Like something out of a circus sideshow, the lavishly disfigured remains of Dolly Parton’s face appear onscreen for the first time since 1991’s Straight Talk, and I’d be lying if I said I wasn’t fascinated watching all these plasticized, ill-fitting spare parts attempt to emote. Not since seeing Cher in Burlesque have I had such a grand old time watching an iconic performer struggle so mightily just to get words out of her mouth.
Alas, the occasion is Joyful Noise, a ruthlessly market-tested entertainment-product clumsily engineered for church groups with little interest in preaching to anybody outside the choir. Parton plays second banana to Queen Latifah, each vying for leadership of a Georgia chorus, headed for a national competition while trying to stave off the influence of these rascally kids today and all their dang hip-hop music.
Latifah takes the lead, predictably sassy and rather disappointingly refusing to display nearly as much cleavage as her co-star. Poor Kris Kristofferson doesn’t even make it through the end credits alive, leaving this recession-plagued Georgia choir floundering without a leader on the eve of State Finals. Unluckily for us, there’s a breathtakingly awful performance by Jeremy Jordan as Parton’s rebellious grandson. The kid tries to drag this choir into an unfortunate modern music era with some terrible song selections, while the movie awkwardly lurches from one easily resolved non-conflict to another. The picture is so slovenly edited, you could probably shuffle all these scenes out of order and the Joyful Noise would still make just as much sense. (And then the kid with Asberger’s kicks a school bully in the nuts! Seriously.)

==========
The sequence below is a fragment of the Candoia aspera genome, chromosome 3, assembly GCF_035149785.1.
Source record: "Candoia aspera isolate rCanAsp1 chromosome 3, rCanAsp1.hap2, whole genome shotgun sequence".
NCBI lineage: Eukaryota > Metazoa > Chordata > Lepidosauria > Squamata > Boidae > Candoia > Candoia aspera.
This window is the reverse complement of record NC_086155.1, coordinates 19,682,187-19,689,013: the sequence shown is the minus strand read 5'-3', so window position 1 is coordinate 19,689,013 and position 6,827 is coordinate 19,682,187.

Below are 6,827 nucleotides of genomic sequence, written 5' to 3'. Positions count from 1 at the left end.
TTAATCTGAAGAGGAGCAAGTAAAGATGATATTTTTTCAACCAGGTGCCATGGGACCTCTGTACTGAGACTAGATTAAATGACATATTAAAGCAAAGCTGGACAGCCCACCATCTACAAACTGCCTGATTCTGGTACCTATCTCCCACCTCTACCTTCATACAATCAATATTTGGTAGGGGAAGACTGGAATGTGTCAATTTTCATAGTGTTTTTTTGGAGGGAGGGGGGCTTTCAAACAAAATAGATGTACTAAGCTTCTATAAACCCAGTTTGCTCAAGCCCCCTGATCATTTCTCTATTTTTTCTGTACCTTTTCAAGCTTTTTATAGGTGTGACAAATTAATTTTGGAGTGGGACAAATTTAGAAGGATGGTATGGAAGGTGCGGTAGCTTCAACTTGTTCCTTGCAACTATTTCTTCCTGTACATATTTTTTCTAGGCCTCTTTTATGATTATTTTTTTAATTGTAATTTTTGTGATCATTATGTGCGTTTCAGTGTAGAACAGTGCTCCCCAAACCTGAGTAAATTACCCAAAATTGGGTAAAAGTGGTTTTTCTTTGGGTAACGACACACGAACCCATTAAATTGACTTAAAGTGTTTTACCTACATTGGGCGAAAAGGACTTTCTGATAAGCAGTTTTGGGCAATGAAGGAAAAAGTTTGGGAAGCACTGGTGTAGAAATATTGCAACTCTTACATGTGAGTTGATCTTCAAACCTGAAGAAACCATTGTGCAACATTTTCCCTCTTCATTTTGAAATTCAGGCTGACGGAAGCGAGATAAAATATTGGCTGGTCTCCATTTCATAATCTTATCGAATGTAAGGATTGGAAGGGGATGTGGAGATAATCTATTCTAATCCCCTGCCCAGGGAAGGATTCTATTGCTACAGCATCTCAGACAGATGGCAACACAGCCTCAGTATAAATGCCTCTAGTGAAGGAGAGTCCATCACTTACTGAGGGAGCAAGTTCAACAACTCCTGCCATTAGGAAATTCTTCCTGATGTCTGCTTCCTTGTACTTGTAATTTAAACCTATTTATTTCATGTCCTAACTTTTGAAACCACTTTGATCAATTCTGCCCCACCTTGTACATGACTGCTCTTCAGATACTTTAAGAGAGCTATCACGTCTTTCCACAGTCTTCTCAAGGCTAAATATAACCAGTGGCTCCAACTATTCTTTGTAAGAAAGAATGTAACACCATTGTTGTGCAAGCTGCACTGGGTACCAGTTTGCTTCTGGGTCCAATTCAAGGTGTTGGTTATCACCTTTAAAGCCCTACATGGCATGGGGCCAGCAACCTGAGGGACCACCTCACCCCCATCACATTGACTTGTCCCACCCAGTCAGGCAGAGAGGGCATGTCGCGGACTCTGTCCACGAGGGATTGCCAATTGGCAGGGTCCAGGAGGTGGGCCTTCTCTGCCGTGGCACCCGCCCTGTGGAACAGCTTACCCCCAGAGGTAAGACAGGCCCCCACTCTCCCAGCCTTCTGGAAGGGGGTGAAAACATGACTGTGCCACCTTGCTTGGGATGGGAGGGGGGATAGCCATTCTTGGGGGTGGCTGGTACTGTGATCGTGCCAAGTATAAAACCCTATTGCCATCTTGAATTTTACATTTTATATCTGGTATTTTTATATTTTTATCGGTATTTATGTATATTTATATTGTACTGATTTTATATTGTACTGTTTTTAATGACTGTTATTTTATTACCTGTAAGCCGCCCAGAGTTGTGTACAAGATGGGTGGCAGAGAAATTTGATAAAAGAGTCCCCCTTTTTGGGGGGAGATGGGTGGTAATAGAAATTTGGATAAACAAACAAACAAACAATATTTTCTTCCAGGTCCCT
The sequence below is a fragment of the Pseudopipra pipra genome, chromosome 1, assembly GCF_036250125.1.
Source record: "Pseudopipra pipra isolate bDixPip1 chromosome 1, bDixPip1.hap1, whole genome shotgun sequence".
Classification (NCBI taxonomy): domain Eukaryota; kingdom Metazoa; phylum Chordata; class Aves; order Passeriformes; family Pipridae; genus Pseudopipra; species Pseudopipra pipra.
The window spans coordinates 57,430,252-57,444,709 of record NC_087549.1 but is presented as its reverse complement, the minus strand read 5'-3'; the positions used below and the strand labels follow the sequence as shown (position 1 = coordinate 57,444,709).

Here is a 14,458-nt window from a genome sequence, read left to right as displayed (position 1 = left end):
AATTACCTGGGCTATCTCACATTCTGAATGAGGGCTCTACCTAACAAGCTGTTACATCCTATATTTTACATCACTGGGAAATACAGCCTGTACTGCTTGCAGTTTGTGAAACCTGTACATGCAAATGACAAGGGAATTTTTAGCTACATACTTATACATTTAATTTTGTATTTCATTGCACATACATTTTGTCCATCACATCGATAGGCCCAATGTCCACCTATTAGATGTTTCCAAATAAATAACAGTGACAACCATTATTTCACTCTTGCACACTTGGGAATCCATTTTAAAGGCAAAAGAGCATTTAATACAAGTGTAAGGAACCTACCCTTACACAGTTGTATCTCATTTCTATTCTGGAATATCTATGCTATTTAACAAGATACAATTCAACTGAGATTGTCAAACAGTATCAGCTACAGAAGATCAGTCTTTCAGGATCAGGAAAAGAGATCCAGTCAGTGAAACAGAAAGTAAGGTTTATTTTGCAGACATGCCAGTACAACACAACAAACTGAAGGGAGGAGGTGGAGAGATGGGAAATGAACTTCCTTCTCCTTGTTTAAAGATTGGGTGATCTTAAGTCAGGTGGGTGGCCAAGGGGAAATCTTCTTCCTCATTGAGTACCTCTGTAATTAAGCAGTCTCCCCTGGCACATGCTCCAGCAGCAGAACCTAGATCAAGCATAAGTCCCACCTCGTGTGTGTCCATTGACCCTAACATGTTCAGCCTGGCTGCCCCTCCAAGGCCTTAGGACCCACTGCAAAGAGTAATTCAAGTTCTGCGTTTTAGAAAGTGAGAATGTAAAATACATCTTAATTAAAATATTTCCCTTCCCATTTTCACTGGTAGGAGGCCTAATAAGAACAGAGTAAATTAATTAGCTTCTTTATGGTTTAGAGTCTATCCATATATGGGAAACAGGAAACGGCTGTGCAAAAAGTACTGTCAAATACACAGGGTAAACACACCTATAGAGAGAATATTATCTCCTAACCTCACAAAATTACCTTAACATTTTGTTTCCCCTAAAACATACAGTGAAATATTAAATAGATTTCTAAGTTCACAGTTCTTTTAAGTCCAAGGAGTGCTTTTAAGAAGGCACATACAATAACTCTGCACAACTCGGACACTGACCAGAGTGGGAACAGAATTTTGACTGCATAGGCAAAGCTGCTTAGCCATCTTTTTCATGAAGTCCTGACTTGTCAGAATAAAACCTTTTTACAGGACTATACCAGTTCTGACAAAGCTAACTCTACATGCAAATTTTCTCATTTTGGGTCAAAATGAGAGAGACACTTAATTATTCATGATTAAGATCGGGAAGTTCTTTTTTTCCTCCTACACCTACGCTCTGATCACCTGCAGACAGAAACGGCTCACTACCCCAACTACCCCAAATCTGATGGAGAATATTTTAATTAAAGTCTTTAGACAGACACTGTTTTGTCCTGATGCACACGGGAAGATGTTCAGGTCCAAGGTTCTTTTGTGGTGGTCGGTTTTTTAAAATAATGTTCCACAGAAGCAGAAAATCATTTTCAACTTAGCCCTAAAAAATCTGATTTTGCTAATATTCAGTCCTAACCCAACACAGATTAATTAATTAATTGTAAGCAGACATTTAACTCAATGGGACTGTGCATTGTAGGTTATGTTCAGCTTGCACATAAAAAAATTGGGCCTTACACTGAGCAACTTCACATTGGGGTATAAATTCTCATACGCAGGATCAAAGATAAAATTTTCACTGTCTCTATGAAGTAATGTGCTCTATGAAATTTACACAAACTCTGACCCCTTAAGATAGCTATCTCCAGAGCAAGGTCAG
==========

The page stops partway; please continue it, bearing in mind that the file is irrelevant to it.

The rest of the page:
The musical numbers suffer from terrible lip-syncing, so hilariously fussed-over and ruthlessly auto-tuned in a recording studio that any semblance of live performance is lost. Music was kind of the point of this whole thing, right?
I did, however, enjoy when Kristofferson comes back from the dead to sing a duet with Dolly.
"Twice Born" is one too many